Yes, I have jumped Soloy Cessna 206 in Germany and enjoyed them. They were leased from a Swiss airplane broker. That only works if fun jumpers are willing to pay the total cost of jump tickets (30 to 50 percent more than current rates in North America). Skydiving was expensive in Europe in the 1980s because fun jumper were paying the true cost of operation, not depending upon students to subsidize their fun.

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I havent found a STC holder for a PT6 210. I have seen pictures of a Walter 210. There is a STC for the Rolls/Allison 210 like the Soloy. -20 compleate engines are comming available now that old king airs are being parked. If I upgraded my 100 series otter to -27s I would have 3 for conversion. At the low power setting 350hp the hot section and power section should last forever. Any other PT6 small would fit just open your wallet.

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One disadvantage with PT-6A-20 is their availability. I was under the impression that many Twin Otter and King Air owners were converting to later models because they had a hard time finding airworthy -20s.



There are -20 out there, because of all the operators who are converting.
The biggest issue is maintenance costs. Not your typical inspection cost, but Overhaul & Hot Sections.
There are still shops out there that support the -20 for overhauls and hots, but that number is slowly shrinking. Plus, add in there that Pratt & Whitney does not support the engine anymore, (i.e. New Parts) and that sends the cost of parts way up.
You can pick up a decent -20 for $60,000 - $80,000, but come the first Hot Section that you need parts and the HSI will cost around $20K-$40K.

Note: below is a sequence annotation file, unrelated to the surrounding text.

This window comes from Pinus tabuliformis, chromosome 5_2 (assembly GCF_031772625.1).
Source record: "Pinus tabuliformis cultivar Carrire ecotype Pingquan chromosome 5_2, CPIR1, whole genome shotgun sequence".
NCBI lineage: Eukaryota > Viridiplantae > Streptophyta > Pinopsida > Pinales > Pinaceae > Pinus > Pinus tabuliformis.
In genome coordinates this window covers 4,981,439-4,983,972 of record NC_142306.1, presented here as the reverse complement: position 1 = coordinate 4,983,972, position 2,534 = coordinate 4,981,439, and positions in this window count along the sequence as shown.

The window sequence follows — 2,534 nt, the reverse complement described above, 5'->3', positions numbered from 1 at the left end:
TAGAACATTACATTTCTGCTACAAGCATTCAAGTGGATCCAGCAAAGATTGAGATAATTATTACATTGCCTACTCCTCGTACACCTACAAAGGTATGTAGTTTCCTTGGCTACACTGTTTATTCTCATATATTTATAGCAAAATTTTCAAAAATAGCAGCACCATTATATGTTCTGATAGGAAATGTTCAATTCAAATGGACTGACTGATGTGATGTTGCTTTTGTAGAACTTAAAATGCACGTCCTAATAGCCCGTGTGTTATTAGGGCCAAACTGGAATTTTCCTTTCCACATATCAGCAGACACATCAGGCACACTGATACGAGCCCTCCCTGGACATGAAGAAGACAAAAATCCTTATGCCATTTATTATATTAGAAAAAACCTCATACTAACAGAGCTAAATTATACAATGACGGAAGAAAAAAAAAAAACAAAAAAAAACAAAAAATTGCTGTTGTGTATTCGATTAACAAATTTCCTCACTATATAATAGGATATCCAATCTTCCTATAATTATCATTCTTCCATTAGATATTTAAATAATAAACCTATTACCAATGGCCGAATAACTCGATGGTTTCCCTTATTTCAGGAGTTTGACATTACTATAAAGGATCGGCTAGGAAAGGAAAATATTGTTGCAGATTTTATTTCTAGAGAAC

Overhauls will cost 2-3 times as much as what the engine was purchased at.

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"You can pick up a decent -20 for $60,000 - $80,000, but come the first Hot Section that you need parts and the HSI will cost around $20K-$40K."

That $100K still gets you into a PT6 that would last for 1500 hours. I have been looking at the IO-550N conversion that cost $63,000 and Ill get to worry about maint cost every week.

Photo of Walter 210
http://www.airliners.net/photo/Untitled-(Seaford-Holdings)/Cessna-210N-Centurion/1447615/&sid=89f12d5b9f48b6a662b2d448643bf869

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I flew the Soloy 206 and it's a real buzz. I was seriously looking at buying one a few years ago - actually went out to California to look it over and fly it. At the end of the day, I really was having trouble making the business case work out with only six seats (and knowing that it would probably fly with only 4 or 5 frequently).

Regarding the -20, I found it interesting that when I attended Pratt & Whitney's factory PT6A training, the -20 wasn't even listed as an engine model in the training literature. When I asked the instructor about it, he said that it was an unsupported "legacy" product.

The U206 with a -20 might work. Interesting thought in any case.

Randy

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" I really was having trouble making the business case work out with only six seats "
Please tell me the details so I make a good decision. Aircraft price / number of seats per year? What did you figure you needed? How did it not fit your operation? What was the price? thanks in advance.